Abstract: The debate on convergence and divergence has garnered considerable attention from policymakers and commentators involved in regulatory developments in Asia. The recent completion of the negotiations on the Trans-Pacific Partnership (TPP) and the still ongoing negotiations on the Regional Comprehensive Economic Partnership (RCEP) have added fuel to this debate. Given the different leadership in these two mega-regional agreements and the exclusion of many RCEP parties from the TPP negotiations, it will be interesting to see how the agreements will affect the future efforts to set regional intellectual property standards. It will also be curious to see whether the draft and finalized standards could reveal policy preferences of the participating countries.
[Jeremy Malcolm and Jyoti Panday in EFF Deeplinks Blog, Link (CC-BY)] Provisions on digital trade are quietly being squared away in both of the two major trade negotiations currently underway—the North American Free Trade Agreement (NAFTA) renegotiation and the Regional Comprehensive Economic Partnership (RCEP) trade talks. But due to the worst-ever standards of transparency in both of these negotiations, we don’t know which provisions are on the table, which have been agreed, and which remain unresolved. The risk is that important and contentious digital issues—such as rules on copyright or software source code—might become bargaining chips in negotiation over broader economic issues including wages, manufacturing and dispute resolution, and that we would be none the wiser until after the deals have been done.
International Centre for Trade and Development, Link (CC-BY-NC)
ICTSD is pleased to publish the fourth issue in the CEIPI-ICTSD series on Global Perspectives and Challenges for the Intellectual Property System produced jointly with the Centre for International Intellectual Property Studies (CEIPI). The new issue, edited by Pedro Roffe and Xavier Seuba, explores the impact of plurilateralism on intellectual property law.
[Arul George Scaria and Anubha Sinha for LiveLaw.in, Link] Negotiators from sixteen countries are currently meeting in Hyderabad for discussing a free trade agreement titled Regional Comprehensive Economic Partnership (RCEP). Looking at the latest available IP chapter (leak dated October 15, 2015), RCEP stands to adversely affect nearly half of the world’s population on areas like access to knowledge and access to medicines. We would like to highlight five issues related to access to knowlege/cultural goods, based on the leaked IP chapter.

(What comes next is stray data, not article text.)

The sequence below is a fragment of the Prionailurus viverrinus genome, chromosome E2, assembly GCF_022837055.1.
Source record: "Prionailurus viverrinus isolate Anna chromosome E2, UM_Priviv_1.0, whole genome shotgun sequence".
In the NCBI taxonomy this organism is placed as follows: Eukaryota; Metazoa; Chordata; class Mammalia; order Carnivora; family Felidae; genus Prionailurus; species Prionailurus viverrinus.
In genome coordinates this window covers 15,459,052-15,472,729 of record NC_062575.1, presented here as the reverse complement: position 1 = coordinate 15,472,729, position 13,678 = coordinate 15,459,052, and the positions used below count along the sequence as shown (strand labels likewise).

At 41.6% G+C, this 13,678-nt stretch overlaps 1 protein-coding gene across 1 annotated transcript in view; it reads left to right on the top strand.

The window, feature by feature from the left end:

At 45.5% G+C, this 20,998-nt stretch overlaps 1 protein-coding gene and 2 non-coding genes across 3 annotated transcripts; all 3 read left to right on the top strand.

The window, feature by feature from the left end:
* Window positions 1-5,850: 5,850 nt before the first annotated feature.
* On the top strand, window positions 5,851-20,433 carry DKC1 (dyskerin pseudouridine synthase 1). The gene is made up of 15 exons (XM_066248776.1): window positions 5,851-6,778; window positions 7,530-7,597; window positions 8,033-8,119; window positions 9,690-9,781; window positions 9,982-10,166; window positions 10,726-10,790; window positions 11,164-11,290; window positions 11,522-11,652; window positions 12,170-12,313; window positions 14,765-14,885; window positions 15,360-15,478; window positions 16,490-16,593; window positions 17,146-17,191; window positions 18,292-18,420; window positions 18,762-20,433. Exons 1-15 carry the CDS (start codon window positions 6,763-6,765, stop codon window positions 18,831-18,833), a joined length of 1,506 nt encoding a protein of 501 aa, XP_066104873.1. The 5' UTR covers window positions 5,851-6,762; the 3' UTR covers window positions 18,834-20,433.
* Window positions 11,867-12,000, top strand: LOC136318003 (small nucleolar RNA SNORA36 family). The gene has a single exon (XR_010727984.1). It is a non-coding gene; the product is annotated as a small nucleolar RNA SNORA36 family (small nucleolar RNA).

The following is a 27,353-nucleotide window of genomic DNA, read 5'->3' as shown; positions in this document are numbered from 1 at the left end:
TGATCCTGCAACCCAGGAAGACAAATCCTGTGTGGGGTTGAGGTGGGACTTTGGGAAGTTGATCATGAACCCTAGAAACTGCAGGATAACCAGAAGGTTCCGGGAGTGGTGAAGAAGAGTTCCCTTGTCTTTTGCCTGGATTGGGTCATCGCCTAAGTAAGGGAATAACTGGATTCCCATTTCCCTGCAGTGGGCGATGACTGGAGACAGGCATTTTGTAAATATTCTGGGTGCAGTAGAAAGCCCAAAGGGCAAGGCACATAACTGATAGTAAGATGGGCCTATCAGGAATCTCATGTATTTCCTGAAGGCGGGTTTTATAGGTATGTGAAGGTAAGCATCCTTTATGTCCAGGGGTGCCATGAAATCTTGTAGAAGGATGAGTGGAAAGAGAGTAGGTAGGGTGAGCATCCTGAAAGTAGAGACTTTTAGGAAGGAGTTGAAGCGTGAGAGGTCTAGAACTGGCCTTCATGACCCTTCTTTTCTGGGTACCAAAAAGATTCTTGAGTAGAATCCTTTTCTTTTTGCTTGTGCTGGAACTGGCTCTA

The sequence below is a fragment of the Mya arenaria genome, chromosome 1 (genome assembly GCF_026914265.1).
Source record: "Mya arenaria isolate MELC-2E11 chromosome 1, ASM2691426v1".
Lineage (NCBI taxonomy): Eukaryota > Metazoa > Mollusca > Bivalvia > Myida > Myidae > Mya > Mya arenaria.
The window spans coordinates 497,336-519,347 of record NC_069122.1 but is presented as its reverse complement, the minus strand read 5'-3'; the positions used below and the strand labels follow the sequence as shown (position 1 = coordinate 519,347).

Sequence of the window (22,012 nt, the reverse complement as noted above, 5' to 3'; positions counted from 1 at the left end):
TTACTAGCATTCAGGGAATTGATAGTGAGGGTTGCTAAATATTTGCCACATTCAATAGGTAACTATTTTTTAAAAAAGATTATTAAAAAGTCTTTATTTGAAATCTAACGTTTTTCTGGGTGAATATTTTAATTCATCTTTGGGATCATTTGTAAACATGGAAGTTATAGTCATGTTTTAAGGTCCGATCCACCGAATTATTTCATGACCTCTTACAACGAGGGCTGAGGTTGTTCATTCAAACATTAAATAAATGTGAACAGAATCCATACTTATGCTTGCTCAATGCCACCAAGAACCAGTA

In an April 29, 2017 executive order, President Trump directed USTR and the Department of Commerce to submit within 180 days a report that reviews trade agreement performance, identifies trade abuses, and pursues trade remedies.
There is increasing attention in international trade and copyright forums to the question of how international law should protect and promote copyright user rights. I presented the following options at this year’s Creative Commons Global Summit as examples of provisions that (at least partially) promote the organization’s mission of promoting “nothing less than realizing the full potential of the Internet — universal access to research and education, full participation in culture — to drive a new era of development, growth, and productivity.”
Existing models included in trade and other international agreements primarily serve two ends –
- protecting rights of countries to enact “fair use” rights, e.g. from the challenge that such exceptions could be held to violate the Berne “3-step test” as not being sufficiently tailored to “specific” cases, and
- affirmatively promoting user rights in copyrights systems, either through broad mandates to achieve “balance” or through mandatory exceptions for some categories of use.